Reviews Logo
SearchHomeContents PageSite Map
Rides A Dread Legion
Raymond E. Feist
HarperVoyager, 424 pages

Rides A Dread Legion
Raymond E. Feist
Raymond E. Feist has produced some remarkable novels. Most fall into his Riftwar Saga, consisting of Magician: Apprentice, Magician: Master, Silverthorn, and A Darkness at Sethanon, along with his Midkemia series consisting of Prince of the Blood and The King's Buccaneer, plus The Serpentwar Saga, consisting of Shadow of a Dark Queen, Rise of a Merchant Prince, Rage of a Demon King, and Shards of a Broken Crown. He developed the basis for the award-winning game, Betrayal at Krondor.

Raymond E. Feist Website
ISFDB Bibliography
SF Site Review: Wrath of a Mad God
SF Site Review: Into A Dark Realm
SF Site Review: Flight of the Nighthawks
SF Site Review: King of Foxes
SF Site Review: Talon of the Silver Hawk
SF Site Review: Exile's Return
SF Site Review: Prince of the Blood
SF Site Review: Murder in LaMut
SF Site Review: Krondor: Tear of the Gods
SF Site Review: Krondor: The Assassins
SF Site Review: Krondor the Betrayal
SF Site Review: Serpentwar Saga
SF Site Review: Serpentwar Saga
SF Site Review: Rage of a Demon King
SF Site Review: Shards of a Broken Crown
SF Site Review: Shards of a Broken Crown

Past Feature Reviews
A review by Nathan Brazil

'"But the People are wed to tradition."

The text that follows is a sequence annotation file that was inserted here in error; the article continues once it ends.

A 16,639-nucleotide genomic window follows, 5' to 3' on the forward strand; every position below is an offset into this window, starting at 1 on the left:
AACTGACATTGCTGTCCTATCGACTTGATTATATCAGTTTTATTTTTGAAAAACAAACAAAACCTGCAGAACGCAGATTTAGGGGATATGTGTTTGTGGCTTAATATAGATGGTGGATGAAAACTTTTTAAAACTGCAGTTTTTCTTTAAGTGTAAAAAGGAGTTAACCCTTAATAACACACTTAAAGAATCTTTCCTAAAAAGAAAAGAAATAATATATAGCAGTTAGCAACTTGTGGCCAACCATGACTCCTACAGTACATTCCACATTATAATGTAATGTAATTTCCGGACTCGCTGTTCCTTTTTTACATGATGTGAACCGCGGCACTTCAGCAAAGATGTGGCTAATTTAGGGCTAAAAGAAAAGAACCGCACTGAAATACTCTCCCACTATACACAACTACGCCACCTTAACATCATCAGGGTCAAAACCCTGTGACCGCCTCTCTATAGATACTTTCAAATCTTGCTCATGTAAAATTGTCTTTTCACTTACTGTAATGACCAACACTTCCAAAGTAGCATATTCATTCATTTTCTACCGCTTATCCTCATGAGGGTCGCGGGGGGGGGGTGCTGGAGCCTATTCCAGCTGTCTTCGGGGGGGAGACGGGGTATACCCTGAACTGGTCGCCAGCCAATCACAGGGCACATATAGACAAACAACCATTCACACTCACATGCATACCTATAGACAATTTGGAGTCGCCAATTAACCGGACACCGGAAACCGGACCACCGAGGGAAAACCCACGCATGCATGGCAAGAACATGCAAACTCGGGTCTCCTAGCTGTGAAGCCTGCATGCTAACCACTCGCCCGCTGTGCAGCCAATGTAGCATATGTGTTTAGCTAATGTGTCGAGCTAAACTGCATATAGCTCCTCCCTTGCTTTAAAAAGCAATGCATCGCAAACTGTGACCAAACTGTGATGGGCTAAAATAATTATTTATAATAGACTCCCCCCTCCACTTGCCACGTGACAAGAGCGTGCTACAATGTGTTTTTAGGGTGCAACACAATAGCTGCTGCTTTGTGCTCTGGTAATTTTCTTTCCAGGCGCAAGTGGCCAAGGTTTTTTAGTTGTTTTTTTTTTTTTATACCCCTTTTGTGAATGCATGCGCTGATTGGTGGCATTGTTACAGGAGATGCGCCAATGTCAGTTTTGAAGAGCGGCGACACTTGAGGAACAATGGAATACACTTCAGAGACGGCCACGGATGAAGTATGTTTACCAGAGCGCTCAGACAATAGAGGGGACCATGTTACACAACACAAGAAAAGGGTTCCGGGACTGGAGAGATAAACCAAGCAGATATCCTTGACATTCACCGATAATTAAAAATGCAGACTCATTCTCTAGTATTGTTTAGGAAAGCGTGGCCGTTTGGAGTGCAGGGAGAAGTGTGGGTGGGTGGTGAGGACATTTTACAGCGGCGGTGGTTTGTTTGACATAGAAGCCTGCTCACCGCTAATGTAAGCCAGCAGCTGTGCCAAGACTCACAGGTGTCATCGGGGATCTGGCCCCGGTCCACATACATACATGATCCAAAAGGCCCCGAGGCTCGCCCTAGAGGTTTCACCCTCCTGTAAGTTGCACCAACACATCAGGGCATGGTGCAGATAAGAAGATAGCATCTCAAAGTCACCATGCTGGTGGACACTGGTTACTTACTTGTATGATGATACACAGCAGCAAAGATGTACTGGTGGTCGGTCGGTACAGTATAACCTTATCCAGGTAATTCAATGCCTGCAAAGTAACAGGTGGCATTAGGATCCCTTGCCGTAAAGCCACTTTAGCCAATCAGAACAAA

Gulamendis nodded in agreement. Entrenched belief were difficult to challenge. Those in power were so certain that a Demon Master had caused the invasion that it was only by fortune's favour he still lived.'

Advertisement
Rides a Dread Legion is set ten years after the events portrayed in Wrath of a Mad God, and introduces yet another cataclysmic threat to Midkemia. A lost tribe of elves, the taredhel or people of the stars, are facing annihilation by a demon horde. Just in time, they find a way back to the place they consider to be their ancestral home; Midkemia.

Many things have changed since they fled the Valheru, none more so than the taredhel themselves. Changed in nature, they are now more at a home in cities than in woodland. Grown both in stature and power the star elves consider themselves rulers, and arrive ready to crush any who stand in their way. Be they lesser races, such as men and dwarves, or Midkemian elves who the taredhel judge as rustic cousins. But this arrogance and aggression has to be tempered by the reality that the taredhel have been losing for a long time, and desperately need allies, not fresh enemies. Once a huge empire spanning several worlds, they are now reduced to survivors. The presence of the taredhel quickly comes to the attention of Thomas, Warleader of Elvandar, and soon after to Pug, master magician and leader of the Conclave of Shadows. Two taredhel brothers, one a Demon Master, set out from a newly founded city in a remote region of Midkemia, on separate covert missions to discover the extent of the demon presence, but also to see if they can win friends. The brothers, who are not without supporters among their race, realise that the taredhel need to change if they are to have any hope of surviving the coming invasion. That the demons will come, is something of which they have no doubt.